Mason Trailblazer: Charniele L. Herring

woman in cap and gown at podium
Mason alum Charniele Herring served as host of ceremonies for President Gregory Washington's Investiture in October 2021. Photo by Creative Services

George Mason University alum Charniele L. Herring has made history with her barrier-breaking career in Virginia state politics.

Herring, BA Economics ’93, was the first African American woman from Northern Virginia to be elected to the state legislature when she won her seat in 2009. She later became the first African American to lead a major political party in the state when she served as chair of the Democratic Party. In 2020 Herring became the first woman and the first African American to be named majority leader of the House of Delegates and as chair of Courts of Justice.

Representing the 46th House District, in the Alexandria area, Herring has introduced or guided legislation related to social justice, education, small businesses, the environment, substance abuse prevention and treatment, and other issues. She also founded the Virginia Legislative Reproductive Health Caucus.

Prior to her becoming a member of the House of Delegates, Herring was twice appointed by former governor Tim Kaine to the Council of the Status of Women, a role she had to give up once elected.

Born in the Dominican Republic, Herring was first exposed to public service at age 13 when she testified before a presidential committee about the need for continued health care coverage for military dependent children, which she was at the time. Issues facing young people continue to be high among her priorities.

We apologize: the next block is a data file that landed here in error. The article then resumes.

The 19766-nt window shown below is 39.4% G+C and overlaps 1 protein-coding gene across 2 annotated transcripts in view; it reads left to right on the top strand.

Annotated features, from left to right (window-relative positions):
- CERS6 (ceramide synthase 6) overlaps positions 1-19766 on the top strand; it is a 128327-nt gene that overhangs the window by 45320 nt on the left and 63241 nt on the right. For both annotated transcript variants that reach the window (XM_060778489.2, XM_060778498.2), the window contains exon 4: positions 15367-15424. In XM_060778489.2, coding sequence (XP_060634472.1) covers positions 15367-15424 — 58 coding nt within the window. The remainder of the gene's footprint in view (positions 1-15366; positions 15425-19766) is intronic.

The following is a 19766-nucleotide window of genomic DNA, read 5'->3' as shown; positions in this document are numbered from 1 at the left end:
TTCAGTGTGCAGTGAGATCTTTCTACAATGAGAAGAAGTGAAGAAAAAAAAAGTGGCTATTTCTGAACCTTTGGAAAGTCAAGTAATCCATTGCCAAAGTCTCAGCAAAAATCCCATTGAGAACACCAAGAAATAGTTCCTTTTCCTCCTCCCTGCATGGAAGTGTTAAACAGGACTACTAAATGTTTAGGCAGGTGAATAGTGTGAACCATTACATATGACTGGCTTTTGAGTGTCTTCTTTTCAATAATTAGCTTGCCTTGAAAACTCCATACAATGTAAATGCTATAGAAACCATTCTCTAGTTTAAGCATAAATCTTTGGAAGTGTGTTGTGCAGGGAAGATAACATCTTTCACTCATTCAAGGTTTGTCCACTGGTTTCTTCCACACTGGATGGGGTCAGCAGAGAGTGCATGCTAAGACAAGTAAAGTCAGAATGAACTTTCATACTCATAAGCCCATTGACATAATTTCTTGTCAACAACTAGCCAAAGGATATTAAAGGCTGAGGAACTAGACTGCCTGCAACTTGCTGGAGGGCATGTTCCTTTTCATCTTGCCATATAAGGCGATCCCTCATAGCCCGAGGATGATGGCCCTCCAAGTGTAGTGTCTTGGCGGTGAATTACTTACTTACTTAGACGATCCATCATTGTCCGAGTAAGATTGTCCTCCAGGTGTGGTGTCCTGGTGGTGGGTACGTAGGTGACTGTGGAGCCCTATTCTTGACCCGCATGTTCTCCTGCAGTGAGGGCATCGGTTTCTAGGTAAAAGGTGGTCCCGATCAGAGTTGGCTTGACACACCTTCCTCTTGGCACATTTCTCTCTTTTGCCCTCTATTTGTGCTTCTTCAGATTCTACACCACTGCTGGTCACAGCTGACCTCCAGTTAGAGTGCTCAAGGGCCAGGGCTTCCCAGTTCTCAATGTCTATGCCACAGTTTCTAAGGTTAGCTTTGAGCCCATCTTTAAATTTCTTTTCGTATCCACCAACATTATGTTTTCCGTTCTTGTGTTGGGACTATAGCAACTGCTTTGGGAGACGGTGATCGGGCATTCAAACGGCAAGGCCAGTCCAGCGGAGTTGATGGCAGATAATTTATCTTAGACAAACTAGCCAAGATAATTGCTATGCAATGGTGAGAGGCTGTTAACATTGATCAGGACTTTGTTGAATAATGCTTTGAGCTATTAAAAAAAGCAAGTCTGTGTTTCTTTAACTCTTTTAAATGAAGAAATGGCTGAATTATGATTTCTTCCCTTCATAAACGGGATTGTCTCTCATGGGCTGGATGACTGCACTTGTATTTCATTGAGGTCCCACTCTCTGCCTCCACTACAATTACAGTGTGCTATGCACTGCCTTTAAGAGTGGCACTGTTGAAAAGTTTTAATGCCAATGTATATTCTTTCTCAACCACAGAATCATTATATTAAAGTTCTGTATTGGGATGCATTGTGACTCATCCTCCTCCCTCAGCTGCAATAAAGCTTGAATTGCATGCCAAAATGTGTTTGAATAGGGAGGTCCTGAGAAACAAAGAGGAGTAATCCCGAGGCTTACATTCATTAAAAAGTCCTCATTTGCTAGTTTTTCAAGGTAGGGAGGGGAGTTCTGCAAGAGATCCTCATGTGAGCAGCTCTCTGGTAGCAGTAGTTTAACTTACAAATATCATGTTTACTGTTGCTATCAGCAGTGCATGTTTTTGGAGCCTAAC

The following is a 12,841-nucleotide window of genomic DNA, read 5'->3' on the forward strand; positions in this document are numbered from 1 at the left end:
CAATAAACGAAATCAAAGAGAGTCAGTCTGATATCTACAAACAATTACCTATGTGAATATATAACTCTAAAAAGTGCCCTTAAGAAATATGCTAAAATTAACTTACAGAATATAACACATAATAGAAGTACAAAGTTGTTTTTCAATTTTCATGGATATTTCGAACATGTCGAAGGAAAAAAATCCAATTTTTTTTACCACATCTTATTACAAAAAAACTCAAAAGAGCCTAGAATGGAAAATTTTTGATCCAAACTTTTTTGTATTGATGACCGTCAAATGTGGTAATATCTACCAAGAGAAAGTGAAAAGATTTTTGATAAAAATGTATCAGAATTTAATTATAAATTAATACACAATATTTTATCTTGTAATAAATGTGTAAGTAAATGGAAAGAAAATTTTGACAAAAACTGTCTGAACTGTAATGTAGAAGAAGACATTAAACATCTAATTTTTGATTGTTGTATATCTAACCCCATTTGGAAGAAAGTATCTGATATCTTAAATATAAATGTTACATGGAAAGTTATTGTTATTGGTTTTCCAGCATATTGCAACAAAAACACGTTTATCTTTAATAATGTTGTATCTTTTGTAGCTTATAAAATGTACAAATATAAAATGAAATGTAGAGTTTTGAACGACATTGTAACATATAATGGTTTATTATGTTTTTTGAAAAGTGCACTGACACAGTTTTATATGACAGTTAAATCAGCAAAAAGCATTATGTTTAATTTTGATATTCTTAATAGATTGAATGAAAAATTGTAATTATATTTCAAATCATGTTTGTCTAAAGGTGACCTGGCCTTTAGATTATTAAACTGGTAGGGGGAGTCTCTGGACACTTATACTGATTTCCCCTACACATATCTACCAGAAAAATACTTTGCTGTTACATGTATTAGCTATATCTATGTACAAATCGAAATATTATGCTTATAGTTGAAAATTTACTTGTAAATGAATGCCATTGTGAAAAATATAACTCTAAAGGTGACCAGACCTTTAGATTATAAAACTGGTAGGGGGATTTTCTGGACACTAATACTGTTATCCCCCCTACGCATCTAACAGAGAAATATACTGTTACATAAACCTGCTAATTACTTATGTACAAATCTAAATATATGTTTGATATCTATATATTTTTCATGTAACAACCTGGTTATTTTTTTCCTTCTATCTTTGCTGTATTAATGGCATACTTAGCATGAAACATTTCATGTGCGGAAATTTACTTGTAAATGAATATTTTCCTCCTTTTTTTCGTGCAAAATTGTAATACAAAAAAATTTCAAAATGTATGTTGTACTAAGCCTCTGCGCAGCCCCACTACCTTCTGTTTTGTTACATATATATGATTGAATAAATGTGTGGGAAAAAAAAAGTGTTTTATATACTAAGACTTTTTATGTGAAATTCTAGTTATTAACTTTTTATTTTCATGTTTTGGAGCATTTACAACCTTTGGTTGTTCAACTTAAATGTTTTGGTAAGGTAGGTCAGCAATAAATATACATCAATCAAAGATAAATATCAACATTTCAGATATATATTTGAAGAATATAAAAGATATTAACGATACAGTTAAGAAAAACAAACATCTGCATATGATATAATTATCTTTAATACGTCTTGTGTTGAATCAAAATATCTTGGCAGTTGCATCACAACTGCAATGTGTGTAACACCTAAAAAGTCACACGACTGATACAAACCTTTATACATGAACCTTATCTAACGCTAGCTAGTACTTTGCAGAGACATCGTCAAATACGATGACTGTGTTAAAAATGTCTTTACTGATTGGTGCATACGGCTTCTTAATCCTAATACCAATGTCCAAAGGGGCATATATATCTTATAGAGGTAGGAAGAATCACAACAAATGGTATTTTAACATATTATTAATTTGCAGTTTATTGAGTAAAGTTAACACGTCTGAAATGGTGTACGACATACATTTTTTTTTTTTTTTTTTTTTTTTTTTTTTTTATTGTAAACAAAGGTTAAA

“I believe that if your child gets an early and strong start in their education, they are going to succeed in school and go on to get a degree or degrees, which is important for our economy and Virginia,” she told the Mason Spirit in 2012.

large group of students in chairs
Virginia delegate Charniele Herring met with Mason students during Mason Lobbies in 2020. Photo by Lathan Goumas/Strategic Communications

Herring, who for a time in high school lived at a Northern Virginia homeless shelter, participated in Mason’s Student Transition Empowerment Program (STEP), which recruits and retains talented students from underserved backgrounds.

“It is such an important program to me personally,” she said of STEP. “The program provided me with the opportunity to demonstrate that I could do college-level work, which I did during that summer at Mason, and that was how I got admitted.”

After completing her bachelor’s degree at Mason, Herring went on to earn a juris doctor from the Columbus School of Law at Catholic University.

She continues to advocate for STEP and shared her Mason experience with the university as the Winter Commencement speaker in 2020.

Herring also served as host of ceremonies at Mason President Gregory Washington's Investiture in October 2021. More recently, she was on campus to join in celebrating Mason's 50th anniversary on April 7.

“Mason gave me a great foundation, and it is wonderful that a state school did that,” she said. “That’s one of the reasons I feel obligated to give back to the state.”